Seal

Office of the Attorney General
State of Texas


May 23, 1989

Honorable Garry Mauro
Commissioner
General Land Office
Stephen F. Austin Building
1700 North Congress Avenue
Austin, Texas 78701

Opinion No. JM-1049

Re: Whether real property belonging to the Permanent School Fund is exempt from property taxes when it is leased to a private business (RQ-1408)

Dear Mr. Mauro:

You ask five questions regarding the taxability of certain interests in real property comprising part of the permanent school fund, specifically, the interest retained by the state when it has leased land to private businesses. Your request is prompted by the following two fact situations. First, in September 1986, the state acquired title in fee simple absolute to two tracts of land in Tarrant County for the use and benefit of the permanent school fund. At the time that the state acquired title, you leased both tracts on behalf of the permanent school fund to a Texas corporation. A commercial strip shopping center is located on one tract; no improvements are located on the second tract. The permanent school fund owns only the real property; it owns none of the improvements located thereon. The Texas corporation to which you leased the first tract owns the improvements and, in turn, has subleased the tract to the occupants of the stores. In October of 1987, Tarrant County and an independent school district located in Tarrant County sent tax statements to the General Land Office, imposing ad valorem taxes on the real property but not on the improvements.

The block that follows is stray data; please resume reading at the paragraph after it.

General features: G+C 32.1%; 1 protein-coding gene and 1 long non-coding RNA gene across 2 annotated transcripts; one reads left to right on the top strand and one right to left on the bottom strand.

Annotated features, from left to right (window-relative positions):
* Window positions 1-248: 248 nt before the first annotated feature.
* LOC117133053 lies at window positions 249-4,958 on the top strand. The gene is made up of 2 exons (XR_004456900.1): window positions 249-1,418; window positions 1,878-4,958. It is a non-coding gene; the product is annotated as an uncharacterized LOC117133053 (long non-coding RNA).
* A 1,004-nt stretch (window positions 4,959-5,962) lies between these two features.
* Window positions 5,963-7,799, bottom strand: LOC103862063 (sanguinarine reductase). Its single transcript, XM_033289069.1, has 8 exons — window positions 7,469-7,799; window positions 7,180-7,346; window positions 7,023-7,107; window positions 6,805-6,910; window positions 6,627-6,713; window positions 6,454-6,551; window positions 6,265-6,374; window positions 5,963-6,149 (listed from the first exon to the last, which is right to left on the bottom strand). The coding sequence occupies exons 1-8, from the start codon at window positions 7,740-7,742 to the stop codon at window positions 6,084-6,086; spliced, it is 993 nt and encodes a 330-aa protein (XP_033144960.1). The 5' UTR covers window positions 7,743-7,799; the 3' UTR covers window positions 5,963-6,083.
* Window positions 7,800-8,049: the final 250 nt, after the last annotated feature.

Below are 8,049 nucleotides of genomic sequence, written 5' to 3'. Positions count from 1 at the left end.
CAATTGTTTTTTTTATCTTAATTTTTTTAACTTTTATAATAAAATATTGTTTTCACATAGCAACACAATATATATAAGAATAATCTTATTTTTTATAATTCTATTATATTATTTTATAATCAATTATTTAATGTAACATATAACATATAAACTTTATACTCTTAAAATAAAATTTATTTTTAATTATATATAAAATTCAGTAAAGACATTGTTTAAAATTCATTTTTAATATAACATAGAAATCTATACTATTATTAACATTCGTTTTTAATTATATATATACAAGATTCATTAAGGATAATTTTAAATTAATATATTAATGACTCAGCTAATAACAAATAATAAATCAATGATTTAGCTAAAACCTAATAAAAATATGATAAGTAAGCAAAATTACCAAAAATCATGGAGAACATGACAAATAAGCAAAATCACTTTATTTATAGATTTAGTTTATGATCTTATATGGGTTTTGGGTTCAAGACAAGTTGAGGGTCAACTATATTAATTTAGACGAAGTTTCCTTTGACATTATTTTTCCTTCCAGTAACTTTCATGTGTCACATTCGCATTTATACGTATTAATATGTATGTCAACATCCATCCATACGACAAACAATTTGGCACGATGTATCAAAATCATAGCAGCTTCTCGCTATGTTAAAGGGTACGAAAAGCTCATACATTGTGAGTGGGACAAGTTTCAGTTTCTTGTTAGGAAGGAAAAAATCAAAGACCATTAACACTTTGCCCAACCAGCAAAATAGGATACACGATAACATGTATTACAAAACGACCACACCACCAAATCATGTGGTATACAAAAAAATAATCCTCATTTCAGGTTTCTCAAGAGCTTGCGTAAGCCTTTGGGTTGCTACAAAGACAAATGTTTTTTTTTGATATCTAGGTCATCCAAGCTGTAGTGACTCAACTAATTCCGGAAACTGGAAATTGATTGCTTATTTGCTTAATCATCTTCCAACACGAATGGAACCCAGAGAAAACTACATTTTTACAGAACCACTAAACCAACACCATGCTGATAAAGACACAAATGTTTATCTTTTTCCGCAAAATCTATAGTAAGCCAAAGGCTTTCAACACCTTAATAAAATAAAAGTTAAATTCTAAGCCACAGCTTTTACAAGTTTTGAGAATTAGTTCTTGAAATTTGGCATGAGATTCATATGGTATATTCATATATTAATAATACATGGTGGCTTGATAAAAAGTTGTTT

The second situation you ask about involves the taxability of coastal and upland lands that are dedicated by statute to the permanent school fund. Pursuant to chapter 33 of the Natural Resources Code, the School Land Board, of which you are a member, has the authority to grant easements for private use of coastal and upland public land and leases for use by public entities. It is your understanding that local taxing units intend to impose ad valorem taxes against easement holders that engage in private businesses (such as oil and gas pipelines and commercial marina operations) based upon the property values of the permanent school fund property encumbered by the easements.

You contend that both the permanent school fund land leased to a private business enterprise, as well as any leasehold interest encumbering it, is exempt from property taxation. In other words, you contend that both the real property in the hands of the state and the leasehold interest in the hands of the private lessee are exempt from property taxation. In the alternative, you contend that, if the permanent school fund land that is leased to a private business enterprise is taxable, then only the leasehold estate is taxable to the private business enterprise; you contend that the real property itself is not taxable to the state.